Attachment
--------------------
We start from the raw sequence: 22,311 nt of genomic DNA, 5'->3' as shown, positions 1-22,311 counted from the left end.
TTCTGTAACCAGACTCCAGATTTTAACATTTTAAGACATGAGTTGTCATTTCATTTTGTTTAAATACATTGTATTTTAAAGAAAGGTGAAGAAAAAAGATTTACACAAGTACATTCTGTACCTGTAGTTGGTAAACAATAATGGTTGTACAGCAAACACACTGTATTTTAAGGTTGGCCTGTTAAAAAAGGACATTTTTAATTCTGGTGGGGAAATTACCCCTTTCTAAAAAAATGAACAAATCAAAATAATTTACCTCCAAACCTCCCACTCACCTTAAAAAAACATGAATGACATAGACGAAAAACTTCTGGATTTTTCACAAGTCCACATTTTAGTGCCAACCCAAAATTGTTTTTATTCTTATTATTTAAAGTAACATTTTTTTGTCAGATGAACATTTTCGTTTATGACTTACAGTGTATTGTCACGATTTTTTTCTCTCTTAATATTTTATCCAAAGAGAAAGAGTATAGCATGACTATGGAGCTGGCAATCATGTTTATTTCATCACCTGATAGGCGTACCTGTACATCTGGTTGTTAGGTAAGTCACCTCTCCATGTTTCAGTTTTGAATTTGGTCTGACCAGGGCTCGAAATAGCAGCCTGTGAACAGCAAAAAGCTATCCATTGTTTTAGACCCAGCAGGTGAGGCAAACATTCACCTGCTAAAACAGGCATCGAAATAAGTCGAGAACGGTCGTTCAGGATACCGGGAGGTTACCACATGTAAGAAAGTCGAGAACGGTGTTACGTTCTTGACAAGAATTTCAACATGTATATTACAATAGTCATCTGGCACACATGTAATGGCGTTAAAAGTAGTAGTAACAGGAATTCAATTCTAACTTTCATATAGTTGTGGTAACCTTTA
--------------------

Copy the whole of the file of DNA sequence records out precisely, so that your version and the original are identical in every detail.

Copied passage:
We start from the raw sequence: 22,311 nt of genomic DNA, 5'->3' as shown, positions 1-22,311 counted from the left end.
TTCTGTAACCAGACTCCAGATTTTAACATTTTAAGACATGAGTTGTCATTTCATTTTGTTTAAATACATTGTATTTTAAAGAAAGGTGAAGAAAAAAGATTTACACAAGTACATTCTGTACCTGTAGTTGGTAAACAATAATGGTTGTACAGCAAACACACTGTATTTTAAGGTTGGCCTGTTAAAAAAGGACATTTTTAATTCTGGTGGGGAAATTACCCCTTTCTAAAAAAATGAACAAATCAAAATAATTTACCTCCAAACCTCCCACTCACCTTAAAAAAACATGAATGACATAGACGAAAAACTTCTGGATTTTTCACAAGTCCACATTTTAGTGCCAACCCAAAATTGTTTTTATTCTTATTATTTAAAGTAACATTTTTTTGTCAGATGAACATTTTCGTTTATGACTTACAGTGTATTGTCACGATTTTTTTCTCTCTTAATATTTTATCCAAAGAGAAAGAGTATAGCATGACTATGGAGCTGGCAATCATGTTTATTTCATCACCTGATAGGCGTACCTGTACATCTGGTTGTTAGGTAAGTCACCTCTCCATGTTTCAGTTTTGAATTTGGTCTGACCAGGGCTCGAAATAGCAGCCTGTGAACAGCAAAAAGCTATCCATTGTTTTAGACCCAGCAGGTGAGGCAAACATTCACCTGCTAAAACAGGCATCGAAATAAGTCGAGAACGGTCGTTCAGGATACCGGGAGGTTACCACATGTAAGAAAGTCGAGAACGGTGTTACGTTCTTGACAAGAATTTCAACATGTATATTACAATAGTCATCTGGCACACATGTAATGGCGTTAAAAGTAGTAGTAACAGGAATTCAATTCTAACTTTCATATAGTTGTGGTAACCTTTA